The Greater Essex County District School Board is Windsor’s primary public board of education. The Windsor-Essex Catholic District School Board, Conseil scolaire catholique Providence and Conseil scolaire Viamonde round out Windsor’s other public school options with English Catholic, French Catholic and French secular schools, respectively. There are also a handful of smaller private schools within the city.

Windsor is also home to several post-secondary institutions. The University of Windsor is the biggest school in the area and typically has 16,000 full-time students attending its campus. St. Claire College also has a satellite campus in Windsor and continues to grow. Meanwhile, Collège Boréal operates small-scale French schooling and assistance programs for Francophone citizens.

Windsor Economy

Windsor is known for its automotive industry, but tourism, education and government work also fuel the local economy.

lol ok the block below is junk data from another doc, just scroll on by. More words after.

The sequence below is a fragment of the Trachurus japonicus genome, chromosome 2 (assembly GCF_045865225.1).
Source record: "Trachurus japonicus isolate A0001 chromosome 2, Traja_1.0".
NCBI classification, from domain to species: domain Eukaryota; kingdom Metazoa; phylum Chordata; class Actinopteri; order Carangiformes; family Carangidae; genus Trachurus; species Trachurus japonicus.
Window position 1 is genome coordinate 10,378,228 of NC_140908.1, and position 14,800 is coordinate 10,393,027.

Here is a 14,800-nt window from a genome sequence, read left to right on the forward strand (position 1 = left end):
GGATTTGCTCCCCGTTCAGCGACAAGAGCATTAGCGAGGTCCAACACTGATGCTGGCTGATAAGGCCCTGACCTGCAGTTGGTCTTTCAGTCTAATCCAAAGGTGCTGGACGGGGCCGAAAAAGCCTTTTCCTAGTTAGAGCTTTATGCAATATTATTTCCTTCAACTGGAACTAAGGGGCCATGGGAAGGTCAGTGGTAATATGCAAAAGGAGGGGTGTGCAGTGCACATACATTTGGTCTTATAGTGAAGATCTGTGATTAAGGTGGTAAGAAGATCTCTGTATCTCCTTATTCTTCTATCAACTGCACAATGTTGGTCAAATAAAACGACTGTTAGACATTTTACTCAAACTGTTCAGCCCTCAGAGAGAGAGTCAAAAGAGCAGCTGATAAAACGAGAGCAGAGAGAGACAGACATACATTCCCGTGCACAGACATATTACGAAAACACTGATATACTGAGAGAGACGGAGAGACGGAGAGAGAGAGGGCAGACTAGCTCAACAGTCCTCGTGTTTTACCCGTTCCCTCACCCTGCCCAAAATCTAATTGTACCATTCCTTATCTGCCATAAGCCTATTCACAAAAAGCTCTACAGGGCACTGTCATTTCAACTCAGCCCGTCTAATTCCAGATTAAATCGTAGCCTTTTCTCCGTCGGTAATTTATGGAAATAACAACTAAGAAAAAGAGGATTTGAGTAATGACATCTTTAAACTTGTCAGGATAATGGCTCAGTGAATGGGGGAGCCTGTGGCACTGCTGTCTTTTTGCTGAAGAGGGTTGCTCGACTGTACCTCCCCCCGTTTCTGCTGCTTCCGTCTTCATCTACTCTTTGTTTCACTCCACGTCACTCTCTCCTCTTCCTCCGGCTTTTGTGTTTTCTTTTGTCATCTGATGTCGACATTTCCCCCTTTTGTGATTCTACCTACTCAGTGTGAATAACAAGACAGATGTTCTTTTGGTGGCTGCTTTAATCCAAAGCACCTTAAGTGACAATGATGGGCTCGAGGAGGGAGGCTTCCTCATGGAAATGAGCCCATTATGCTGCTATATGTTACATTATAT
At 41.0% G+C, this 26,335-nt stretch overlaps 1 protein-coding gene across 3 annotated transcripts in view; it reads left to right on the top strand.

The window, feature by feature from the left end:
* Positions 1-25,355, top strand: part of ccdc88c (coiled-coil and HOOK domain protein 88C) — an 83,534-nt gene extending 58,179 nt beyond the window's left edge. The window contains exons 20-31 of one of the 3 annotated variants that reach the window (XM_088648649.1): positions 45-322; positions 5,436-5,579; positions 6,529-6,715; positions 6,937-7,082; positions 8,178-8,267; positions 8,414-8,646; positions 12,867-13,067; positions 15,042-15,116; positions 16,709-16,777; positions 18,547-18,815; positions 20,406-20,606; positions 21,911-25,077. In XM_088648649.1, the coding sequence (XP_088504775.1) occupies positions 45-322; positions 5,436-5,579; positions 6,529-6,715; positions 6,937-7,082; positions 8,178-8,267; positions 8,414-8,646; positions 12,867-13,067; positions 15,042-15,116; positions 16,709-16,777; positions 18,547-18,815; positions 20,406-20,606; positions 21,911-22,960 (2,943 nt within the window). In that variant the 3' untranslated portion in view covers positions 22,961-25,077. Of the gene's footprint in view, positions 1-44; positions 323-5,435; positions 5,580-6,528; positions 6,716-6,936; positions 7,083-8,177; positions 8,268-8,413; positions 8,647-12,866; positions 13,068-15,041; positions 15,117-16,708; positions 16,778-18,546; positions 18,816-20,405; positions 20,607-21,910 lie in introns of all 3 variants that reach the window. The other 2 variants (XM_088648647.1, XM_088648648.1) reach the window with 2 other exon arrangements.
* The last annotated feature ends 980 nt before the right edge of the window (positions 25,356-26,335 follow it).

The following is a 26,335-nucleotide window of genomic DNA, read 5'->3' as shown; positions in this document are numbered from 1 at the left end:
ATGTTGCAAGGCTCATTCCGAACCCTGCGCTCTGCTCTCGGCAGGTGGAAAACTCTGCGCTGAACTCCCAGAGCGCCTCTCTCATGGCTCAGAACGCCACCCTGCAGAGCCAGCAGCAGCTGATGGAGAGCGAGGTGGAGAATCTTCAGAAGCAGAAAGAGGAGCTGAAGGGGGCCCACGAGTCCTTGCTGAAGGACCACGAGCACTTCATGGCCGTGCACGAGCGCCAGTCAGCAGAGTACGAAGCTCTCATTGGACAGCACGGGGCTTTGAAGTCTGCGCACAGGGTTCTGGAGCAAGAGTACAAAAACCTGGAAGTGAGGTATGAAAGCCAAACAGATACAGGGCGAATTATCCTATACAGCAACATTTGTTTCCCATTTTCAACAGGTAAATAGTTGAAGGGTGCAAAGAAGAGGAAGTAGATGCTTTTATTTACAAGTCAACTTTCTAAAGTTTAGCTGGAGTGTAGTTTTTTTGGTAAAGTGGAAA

Chrysler Canada (officially FCA Canada) is headquartered in Windsor and also has vehicle assembly plants in the city. Ford Motor Company also has multiple auto manufacturing facilities in Windsor. 

Windsor’s tourism industry is headlined by Caesar’s Windsor, one of Canada’s largest casinos. It has been a big draw for both American tourists coming from Detroit and Canadians traveling down the highly populated Quebec-Windsor Corridor. The tourism industry is further bolstered by Windsor’s fine dining options and its expansive riverfront park system.

Detroit’s automotive crash and subsequent bankruptcy has not hit Windsor quite as hard, but the city is still feeling its effects. As of February 2015, Windsor’s unemployment rate is the highest in the country at 9.6 percent. Manufacturing jobs are down, but there are some gains in the research, education and tourism sectors.

Windsor’s Cost of Living

Windsor has a very low cost of living according to Numbeo, an online calculator that compiles user-submitted prices. Housing, most groceries, public transportation (except for taxis) and utilities are all cheaper in Windsor than in similar cities like Oshawa. Rent prices outside of the city centre are particularly low: a one-bedroom apartment can cost as little as $620 a month.

Windsor's Culture and Contemporary Life